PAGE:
H&O  Are there any genetic mutations that influence which CAR T-cell treatment is a better choice for DLBCL?

JA  There are no specific mutations that we look at. All high-risk patients can respond well to CAR T-cell therapy. One significant factor we consider in DLBCL is TP53 mutations, which are linked to poor outcomes and may adversely affect results with CAR T-cell therapy. We also know that patients with double or triple-hit lymphoma, meaning rearrangements of MYC and BCL2 and/or BCL6, typically experience inferior outcomes when treated with conventional therapies. In contrast, CAR T-cell therapy seems to work similarly well in the third-line or later setting. In the second-line setting, those patients may have a higher risk of treatment failure, although CAR T-cell therapy is still markedly better than the prior SOC. Although there are some high-risk genetic and cytogenetic features in DLBCL, none of them either negate the potential efficacy for CAR T-cell therapy or point to a selected benefit for one CAR T-cell treatment over another. As long as patients meet the eligibility for a CAR T-cell product based on their second- or third-line indication, I would favorite CAR T-cell therapy regardless of their genetic or cytogenetic risk factors.

H&O  Is CAR T-cell therapy ever used in the first-line setting? How does a patient’s disease stage or progression influence the choice of what CAR T-cell product to use? 

JA  No, CAR T-cell therapy currently does not have a role as initial treatment. It is used only in the relapsed/refractory setting. The ZUMA-23 trial is investigating this important question by specifically looking at patients with high-risk International Prognostic Index (IPI) scores. These patients will be randomized after an initial bridging cycle of rituximab, cyclophosphamide, doxorubicin, vincristine, and prednisone (R-CHOP), with the options being continuing either with standard R-CHOP or axi-cel. This trial represents the first randomized study that will likely provide insights into whether CAR T-cell therapy as part of initial treatment is superior to the historical SOC.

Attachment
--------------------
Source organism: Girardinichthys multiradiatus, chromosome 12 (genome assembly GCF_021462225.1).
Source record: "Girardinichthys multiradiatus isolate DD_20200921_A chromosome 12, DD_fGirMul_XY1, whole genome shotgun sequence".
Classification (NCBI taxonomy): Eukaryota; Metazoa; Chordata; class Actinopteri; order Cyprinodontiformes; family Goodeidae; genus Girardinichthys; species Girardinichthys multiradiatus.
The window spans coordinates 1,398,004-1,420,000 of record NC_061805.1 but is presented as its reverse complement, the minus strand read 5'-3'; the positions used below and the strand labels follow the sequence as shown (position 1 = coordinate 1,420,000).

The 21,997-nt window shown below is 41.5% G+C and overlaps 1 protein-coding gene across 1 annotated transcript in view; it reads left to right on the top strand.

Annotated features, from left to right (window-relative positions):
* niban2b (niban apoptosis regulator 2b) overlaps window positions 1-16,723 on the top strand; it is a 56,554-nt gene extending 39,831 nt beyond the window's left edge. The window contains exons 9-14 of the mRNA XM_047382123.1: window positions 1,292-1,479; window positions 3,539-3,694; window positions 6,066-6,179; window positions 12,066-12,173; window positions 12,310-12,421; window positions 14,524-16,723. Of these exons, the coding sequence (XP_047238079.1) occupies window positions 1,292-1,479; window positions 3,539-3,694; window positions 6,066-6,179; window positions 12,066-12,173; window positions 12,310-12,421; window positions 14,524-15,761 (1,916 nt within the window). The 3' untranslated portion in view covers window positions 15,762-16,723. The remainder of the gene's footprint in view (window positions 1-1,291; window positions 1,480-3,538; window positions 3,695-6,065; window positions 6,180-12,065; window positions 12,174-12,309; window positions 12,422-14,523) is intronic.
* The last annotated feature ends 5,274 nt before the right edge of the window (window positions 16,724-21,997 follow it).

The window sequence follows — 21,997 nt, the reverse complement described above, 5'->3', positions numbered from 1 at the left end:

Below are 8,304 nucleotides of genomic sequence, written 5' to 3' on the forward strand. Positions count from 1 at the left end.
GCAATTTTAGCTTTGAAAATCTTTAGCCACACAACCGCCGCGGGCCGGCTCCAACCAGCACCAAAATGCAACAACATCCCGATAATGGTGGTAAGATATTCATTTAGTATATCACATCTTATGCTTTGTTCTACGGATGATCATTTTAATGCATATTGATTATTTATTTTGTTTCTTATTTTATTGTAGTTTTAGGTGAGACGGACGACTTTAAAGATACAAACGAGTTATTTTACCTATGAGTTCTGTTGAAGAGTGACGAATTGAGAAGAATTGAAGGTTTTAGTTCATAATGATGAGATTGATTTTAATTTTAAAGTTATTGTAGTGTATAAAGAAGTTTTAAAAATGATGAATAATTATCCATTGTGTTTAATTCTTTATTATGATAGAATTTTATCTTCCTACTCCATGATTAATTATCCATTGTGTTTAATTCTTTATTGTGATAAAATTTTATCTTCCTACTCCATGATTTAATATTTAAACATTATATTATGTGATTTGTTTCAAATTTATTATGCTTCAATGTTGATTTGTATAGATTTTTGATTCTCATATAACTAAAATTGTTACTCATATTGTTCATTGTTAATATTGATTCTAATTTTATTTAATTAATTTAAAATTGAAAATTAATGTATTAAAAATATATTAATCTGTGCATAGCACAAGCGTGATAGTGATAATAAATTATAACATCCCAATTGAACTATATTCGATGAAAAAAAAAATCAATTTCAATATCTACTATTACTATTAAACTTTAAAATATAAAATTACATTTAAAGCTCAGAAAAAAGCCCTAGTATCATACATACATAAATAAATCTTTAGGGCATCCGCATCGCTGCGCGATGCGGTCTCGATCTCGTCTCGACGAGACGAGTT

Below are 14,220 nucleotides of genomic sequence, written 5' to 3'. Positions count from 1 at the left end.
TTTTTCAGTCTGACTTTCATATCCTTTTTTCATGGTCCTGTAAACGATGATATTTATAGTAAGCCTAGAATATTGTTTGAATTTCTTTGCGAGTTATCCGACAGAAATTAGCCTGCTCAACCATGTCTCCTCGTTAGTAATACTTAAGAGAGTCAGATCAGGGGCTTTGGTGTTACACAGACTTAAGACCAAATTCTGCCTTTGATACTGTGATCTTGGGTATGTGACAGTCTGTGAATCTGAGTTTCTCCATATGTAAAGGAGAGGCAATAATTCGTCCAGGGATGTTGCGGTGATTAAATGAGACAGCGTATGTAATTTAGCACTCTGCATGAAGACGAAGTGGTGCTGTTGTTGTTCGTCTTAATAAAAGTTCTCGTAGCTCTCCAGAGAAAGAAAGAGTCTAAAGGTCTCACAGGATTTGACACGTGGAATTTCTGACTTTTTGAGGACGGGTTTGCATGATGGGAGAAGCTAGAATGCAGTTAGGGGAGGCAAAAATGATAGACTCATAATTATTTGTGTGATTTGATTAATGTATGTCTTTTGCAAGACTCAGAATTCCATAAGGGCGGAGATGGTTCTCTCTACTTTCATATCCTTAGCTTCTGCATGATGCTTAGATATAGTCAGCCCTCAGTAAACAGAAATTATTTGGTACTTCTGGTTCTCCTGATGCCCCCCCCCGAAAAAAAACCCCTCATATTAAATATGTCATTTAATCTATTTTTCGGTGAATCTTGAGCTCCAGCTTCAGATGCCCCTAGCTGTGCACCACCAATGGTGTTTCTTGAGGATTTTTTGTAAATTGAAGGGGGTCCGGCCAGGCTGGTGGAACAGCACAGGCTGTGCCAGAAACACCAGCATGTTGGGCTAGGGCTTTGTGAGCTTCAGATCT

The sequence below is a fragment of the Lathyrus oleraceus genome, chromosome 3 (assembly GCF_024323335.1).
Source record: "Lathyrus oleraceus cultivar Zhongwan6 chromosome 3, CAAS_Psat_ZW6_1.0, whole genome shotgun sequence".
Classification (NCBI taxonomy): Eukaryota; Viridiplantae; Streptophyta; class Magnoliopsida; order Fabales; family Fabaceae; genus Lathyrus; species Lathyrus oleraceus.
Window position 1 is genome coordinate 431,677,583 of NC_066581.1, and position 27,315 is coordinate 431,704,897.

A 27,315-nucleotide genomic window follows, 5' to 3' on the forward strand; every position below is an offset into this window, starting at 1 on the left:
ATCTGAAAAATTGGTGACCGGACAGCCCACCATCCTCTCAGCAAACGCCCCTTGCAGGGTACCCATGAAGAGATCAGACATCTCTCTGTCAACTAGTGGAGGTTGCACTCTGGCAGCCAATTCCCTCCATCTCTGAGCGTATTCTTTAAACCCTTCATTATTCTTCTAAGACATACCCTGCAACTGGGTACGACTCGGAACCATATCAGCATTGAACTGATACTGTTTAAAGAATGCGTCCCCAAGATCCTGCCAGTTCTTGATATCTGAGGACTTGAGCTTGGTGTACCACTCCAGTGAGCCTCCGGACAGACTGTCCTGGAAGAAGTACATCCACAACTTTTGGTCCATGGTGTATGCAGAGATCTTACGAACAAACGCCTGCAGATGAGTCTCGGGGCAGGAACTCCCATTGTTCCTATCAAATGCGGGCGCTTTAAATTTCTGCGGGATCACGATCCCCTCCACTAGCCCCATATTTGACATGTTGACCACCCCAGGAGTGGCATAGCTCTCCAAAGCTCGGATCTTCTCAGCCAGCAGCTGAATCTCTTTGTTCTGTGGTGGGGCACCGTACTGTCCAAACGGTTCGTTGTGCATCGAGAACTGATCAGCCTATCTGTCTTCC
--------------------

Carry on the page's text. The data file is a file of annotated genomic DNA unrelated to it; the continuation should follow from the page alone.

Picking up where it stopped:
Previously, the ZUMA-12 trial was conducted, involving high-risk patients with either high-risk IPI scores or double- or triple-hit lymphoma. In this trial, patients received initial cycles of R-CHOP or dose-adjusted etoposide, prednisone, vincristine, cyclophosphamide, doxorubicin, and rituximab (EPOCH-R). If patients achieved less than a CR, a phase 2 design led them to CAR T-cell treatment with axi-cel, resulting in excellent outcomes. These were better than what might have been expected with continued chemoimmunotherapy, although it is impossible to ascertain in the absence of a randomized trial. The ZUMA-23 trial has the potential to change the SOC in the frontline setting. However, chemoimmunotherapy remains the preferred upfront approach as of now. This includes options like R-CHOP and polatuzumab vedotin (Polivy, Genentech), rituximab, cyclophosphamide, doxorubicin, and prednisolone (pola-R-CHP) as a newer option for high-IPI patients, and in some cases, dose-adjusted EPOCH-R, particularly for patients with double- or triple-hit lymphomas or primary mediastinal B-cell lymphomas.

H&O  Can you discuss the risks or side effects associated with CAR T-cell therapy, and how they are managed?